Ralph Waldo Emerson talks about being a “nonconformist”. The same is echoed in Ken Robinson’s book.

Sir Ken points out a study that showed that people will often conform to the majority even when they know that the majority is wrong. The results of the study are staggering.

It’s easy to conform to other people’s behaviors, but it takes a lot of courage to do so, especially when the majority is not in the right. Once again, trust is important. We have to trust in our element and push forward regardless of what people think.

Best Quotes from The Element

“If you’re not prepared to be wrong, you’ll never come up with anything original.”

“The fact is that given the challenges we face, education doesn’t need to be reformed — it needs to be transformed. The key to this transformation is not to standardize education, but to personalize it, to build achievement on discovering the individual talents of each child, to put students in an environment where they want to learn and where they can naturally discover their true passions.”

“For most of us the problem isn’t that we aim too high and fail – it’s just the opposite – we aim too low and succeed.”

“What you do for yourself dies with you when you leave this world, what you do for others lives on forever.”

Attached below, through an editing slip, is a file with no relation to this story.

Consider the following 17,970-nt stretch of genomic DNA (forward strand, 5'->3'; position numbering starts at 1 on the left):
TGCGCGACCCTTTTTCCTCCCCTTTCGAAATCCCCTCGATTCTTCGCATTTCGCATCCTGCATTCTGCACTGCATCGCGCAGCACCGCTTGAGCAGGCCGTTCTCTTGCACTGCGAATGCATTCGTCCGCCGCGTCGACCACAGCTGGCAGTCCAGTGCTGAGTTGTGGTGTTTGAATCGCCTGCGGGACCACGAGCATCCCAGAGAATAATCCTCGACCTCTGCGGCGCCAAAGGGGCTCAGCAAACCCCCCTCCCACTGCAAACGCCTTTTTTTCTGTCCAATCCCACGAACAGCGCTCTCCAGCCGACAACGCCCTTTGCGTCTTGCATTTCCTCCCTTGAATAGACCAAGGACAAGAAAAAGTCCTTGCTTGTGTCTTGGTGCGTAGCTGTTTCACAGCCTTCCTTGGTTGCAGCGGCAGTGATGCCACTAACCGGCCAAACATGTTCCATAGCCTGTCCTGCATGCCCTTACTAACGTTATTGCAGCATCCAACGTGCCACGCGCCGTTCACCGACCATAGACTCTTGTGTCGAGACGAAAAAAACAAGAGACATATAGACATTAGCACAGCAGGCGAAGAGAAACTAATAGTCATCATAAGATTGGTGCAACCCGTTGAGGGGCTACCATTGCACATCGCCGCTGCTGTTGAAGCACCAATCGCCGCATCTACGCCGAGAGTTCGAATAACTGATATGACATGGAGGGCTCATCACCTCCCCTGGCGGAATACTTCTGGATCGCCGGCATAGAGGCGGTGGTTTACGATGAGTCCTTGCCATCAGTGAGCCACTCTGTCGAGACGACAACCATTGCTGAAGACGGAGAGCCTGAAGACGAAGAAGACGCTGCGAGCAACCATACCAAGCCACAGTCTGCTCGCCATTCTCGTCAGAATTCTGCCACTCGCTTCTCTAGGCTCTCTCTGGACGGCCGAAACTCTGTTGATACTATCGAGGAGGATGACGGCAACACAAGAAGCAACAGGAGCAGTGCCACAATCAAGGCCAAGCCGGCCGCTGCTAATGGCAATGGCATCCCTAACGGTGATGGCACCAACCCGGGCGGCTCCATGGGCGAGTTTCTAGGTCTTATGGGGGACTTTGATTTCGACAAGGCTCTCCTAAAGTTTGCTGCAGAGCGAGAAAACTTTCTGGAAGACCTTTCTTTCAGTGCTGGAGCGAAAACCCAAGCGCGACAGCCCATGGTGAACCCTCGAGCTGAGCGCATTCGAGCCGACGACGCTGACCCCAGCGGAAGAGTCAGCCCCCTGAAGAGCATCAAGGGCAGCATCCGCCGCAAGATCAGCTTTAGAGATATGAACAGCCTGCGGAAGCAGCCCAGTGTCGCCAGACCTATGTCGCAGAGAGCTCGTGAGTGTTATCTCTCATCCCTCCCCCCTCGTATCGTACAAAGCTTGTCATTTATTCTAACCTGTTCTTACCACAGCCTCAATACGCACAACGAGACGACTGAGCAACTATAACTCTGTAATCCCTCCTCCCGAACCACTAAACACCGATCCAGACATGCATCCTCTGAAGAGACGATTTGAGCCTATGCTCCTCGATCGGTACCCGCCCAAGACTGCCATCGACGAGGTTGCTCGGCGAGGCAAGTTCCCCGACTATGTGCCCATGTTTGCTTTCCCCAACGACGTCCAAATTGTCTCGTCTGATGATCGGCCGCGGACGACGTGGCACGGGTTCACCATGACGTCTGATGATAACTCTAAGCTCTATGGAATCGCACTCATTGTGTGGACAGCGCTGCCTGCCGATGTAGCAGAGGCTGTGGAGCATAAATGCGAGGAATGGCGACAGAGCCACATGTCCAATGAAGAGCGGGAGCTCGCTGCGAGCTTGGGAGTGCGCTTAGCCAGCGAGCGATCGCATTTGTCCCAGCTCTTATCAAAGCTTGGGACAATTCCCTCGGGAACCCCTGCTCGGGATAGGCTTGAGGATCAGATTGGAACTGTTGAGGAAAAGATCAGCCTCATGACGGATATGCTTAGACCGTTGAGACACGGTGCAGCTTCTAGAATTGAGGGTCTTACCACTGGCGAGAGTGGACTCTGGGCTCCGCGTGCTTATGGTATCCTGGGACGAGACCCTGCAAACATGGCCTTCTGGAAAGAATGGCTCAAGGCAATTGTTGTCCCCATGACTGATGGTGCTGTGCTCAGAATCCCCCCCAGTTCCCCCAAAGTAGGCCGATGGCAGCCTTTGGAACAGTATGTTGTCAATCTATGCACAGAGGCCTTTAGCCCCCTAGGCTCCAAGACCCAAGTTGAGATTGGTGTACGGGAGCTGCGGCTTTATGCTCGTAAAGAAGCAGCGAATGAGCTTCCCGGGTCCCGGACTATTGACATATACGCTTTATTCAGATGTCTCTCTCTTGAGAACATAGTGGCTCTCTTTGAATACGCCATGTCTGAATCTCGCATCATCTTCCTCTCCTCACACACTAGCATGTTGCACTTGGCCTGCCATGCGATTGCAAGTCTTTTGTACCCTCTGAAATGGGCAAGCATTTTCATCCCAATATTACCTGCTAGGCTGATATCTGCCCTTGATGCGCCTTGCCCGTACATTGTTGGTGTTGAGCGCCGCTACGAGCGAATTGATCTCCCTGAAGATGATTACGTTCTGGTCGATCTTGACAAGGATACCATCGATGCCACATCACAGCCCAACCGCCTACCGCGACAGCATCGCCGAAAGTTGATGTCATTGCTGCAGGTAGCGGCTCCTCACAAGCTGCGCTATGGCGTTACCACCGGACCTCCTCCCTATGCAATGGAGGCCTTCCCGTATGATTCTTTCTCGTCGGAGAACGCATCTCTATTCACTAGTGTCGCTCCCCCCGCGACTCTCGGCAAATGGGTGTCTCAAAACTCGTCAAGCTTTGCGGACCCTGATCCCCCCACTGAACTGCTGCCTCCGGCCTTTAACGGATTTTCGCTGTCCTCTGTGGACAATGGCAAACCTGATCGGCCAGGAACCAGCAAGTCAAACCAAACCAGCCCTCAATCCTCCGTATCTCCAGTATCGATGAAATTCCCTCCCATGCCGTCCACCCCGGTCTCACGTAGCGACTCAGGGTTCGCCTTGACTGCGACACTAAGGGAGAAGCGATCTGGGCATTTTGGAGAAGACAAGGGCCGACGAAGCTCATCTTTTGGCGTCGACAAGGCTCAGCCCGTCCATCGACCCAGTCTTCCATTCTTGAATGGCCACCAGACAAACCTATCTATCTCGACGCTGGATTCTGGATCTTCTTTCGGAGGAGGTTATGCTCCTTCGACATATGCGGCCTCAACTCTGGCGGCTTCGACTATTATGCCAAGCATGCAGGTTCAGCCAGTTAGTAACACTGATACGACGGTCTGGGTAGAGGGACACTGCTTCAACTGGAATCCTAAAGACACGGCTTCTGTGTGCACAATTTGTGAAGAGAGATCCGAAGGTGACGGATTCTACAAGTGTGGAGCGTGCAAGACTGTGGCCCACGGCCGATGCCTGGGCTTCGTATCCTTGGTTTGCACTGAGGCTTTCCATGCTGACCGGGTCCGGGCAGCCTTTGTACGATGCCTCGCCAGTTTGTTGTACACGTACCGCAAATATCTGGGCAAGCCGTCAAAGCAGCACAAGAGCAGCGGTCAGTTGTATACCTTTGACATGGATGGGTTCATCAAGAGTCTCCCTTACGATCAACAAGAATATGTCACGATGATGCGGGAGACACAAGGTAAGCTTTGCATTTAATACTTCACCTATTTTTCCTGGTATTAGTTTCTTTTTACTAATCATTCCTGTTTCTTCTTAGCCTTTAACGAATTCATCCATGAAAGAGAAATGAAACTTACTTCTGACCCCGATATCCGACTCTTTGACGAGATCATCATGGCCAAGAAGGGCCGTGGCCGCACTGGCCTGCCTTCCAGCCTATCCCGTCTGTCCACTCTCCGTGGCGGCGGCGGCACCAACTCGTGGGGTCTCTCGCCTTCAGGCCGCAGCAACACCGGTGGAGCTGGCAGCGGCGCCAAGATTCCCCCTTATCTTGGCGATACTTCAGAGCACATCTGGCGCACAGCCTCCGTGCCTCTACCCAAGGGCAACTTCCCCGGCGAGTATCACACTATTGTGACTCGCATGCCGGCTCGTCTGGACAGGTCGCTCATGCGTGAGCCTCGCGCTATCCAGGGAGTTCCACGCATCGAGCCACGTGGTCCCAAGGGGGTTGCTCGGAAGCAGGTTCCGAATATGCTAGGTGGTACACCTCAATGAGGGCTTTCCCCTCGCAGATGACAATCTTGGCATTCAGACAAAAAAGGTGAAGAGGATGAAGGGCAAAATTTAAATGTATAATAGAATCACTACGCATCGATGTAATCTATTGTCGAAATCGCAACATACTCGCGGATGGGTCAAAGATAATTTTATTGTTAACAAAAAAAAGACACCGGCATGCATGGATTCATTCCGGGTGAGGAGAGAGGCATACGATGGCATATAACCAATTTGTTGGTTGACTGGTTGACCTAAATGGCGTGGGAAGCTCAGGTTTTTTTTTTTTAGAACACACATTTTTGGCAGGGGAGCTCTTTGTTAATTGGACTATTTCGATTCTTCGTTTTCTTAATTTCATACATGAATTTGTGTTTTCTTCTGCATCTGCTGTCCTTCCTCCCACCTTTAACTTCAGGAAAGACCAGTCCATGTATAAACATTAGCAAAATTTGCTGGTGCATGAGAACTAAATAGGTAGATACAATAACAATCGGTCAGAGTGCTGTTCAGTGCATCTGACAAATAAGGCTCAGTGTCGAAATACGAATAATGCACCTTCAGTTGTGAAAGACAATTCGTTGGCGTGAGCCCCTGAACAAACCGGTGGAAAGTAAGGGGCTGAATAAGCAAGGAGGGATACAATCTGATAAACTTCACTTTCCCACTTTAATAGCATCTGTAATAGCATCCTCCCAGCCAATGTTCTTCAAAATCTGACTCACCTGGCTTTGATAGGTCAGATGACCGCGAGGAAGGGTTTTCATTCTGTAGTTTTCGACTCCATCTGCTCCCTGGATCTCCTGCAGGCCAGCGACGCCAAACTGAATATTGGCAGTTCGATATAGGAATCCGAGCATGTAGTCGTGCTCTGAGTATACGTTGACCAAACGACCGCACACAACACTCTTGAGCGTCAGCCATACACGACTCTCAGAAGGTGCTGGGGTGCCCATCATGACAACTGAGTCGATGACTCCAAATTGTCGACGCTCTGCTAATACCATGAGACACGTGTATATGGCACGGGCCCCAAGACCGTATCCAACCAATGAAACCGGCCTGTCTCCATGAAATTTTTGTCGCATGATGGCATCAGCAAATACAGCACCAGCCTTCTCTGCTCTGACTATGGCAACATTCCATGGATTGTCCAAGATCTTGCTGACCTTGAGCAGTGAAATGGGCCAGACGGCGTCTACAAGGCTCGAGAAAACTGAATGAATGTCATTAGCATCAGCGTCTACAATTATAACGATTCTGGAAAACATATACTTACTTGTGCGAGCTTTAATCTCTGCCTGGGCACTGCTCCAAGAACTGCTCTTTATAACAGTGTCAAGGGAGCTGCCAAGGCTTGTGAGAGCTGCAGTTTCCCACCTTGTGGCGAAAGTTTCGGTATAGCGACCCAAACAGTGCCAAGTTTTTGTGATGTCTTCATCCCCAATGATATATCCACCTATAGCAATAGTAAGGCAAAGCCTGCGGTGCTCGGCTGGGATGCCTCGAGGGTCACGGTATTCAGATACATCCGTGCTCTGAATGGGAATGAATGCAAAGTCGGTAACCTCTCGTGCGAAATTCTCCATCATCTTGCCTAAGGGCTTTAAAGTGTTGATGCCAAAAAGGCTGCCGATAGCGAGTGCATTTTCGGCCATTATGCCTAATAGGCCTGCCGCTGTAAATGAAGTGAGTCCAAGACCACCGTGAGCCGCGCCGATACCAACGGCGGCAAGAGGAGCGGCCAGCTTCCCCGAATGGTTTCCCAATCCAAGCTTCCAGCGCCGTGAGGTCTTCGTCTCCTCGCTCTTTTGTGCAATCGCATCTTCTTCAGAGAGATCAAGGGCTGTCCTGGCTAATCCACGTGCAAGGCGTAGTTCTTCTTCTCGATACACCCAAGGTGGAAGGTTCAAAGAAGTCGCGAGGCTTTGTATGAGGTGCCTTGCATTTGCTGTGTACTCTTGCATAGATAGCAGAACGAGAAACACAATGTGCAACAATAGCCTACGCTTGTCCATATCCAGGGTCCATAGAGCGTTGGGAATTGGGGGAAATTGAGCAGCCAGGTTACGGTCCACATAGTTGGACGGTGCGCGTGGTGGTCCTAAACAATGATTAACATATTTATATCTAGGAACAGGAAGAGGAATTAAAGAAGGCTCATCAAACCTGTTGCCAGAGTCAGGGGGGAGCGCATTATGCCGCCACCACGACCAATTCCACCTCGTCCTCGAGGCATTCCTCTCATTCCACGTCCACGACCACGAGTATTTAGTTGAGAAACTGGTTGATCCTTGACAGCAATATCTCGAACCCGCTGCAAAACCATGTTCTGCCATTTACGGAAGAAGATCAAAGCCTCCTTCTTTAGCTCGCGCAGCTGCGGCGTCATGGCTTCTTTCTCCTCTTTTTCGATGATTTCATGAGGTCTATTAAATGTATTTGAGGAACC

“The Element is about discovering your self, and you can’t do this if you’re trapped in a compulsion to conform. You can’t be yourself in a swarm.”

“Never underestimate the vital importance of finding early in life the work that for you is play. This turns possible underachievers into happy warriors.”

“To be creative you actually have to do something.”

“One of the strongest signs of being in the zone is a sense of freedom and of authenticity.”

“When people are in their Element, they connect with something fundamental to their sense of identity, purpose, and well-being.”

“As soon as we have the power to release our minds from the immediate here and now, in a sense we are free. We are free to revisit the past, free to reframe the present, and free to anticipate a whole range of possible futures. Imagination is the foundation of everything that is uniquely and distinctively human. It is the basis of language, the arts, the sciences, systems of philosophy, and the all the vast intricacies of human culture.”